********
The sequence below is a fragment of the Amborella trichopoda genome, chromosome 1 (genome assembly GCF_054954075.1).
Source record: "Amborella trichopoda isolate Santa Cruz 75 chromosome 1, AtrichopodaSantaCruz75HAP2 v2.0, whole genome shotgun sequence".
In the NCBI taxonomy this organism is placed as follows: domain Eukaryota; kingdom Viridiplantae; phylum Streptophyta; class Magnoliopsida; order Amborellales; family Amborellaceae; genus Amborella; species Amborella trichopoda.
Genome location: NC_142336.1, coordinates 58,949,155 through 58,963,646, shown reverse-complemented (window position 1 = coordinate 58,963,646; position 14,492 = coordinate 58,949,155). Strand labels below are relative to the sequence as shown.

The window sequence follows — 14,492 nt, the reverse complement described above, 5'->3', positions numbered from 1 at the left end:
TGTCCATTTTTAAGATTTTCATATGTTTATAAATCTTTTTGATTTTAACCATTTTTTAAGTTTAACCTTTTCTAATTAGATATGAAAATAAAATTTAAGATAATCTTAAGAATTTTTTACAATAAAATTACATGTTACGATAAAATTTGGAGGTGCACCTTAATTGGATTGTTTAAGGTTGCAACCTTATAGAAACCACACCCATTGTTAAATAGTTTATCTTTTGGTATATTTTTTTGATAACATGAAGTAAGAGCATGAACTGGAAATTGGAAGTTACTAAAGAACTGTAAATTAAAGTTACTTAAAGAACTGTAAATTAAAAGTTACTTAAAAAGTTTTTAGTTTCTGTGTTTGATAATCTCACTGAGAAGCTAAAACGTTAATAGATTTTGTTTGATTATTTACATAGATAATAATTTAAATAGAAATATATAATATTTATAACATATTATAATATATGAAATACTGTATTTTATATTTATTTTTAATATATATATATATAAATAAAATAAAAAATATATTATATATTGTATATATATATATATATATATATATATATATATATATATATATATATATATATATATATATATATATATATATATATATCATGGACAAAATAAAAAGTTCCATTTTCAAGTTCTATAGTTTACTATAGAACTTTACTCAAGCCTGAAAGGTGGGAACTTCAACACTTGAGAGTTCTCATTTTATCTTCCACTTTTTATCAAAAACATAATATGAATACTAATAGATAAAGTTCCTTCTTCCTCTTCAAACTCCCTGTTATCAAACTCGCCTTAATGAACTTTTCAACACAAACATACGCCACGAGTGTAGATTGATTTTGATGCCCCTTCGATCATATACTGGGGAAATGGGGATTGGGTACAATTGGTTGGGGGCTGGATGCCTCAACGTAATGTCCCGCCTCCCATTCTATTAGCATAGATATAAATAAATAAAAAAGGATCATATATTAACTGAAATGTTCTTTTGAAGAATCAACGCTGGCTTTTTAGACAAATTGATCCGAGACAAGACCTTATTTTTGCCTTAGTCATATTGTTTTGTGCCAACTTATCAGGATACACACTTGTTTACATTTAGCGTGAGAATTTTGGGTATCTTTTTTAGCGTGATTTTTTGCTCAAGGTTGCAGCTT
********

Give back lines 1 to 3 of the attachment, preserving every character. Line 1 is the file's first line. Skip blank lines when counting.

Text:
The sequence below is a fragment of the Amborella trichopoda genome, chromosome 1 (genome assembly GCF_054954075.1).
Source record: "Amborella trichopoda isolate Santa Cruz 75 chromosome 1, AtrichopodaSantaCruz75HAP2 v2.0, whole genome shotgun sequence".
In the NCBI taxonomy this organism is placed as follows: domain Eukaryota; kingdom Viridiplantae; phylum Streptophyta; class Magnoliopsida; order Amborellales; family Amborellaceae; genus Amborella; species Amborella trichopoda.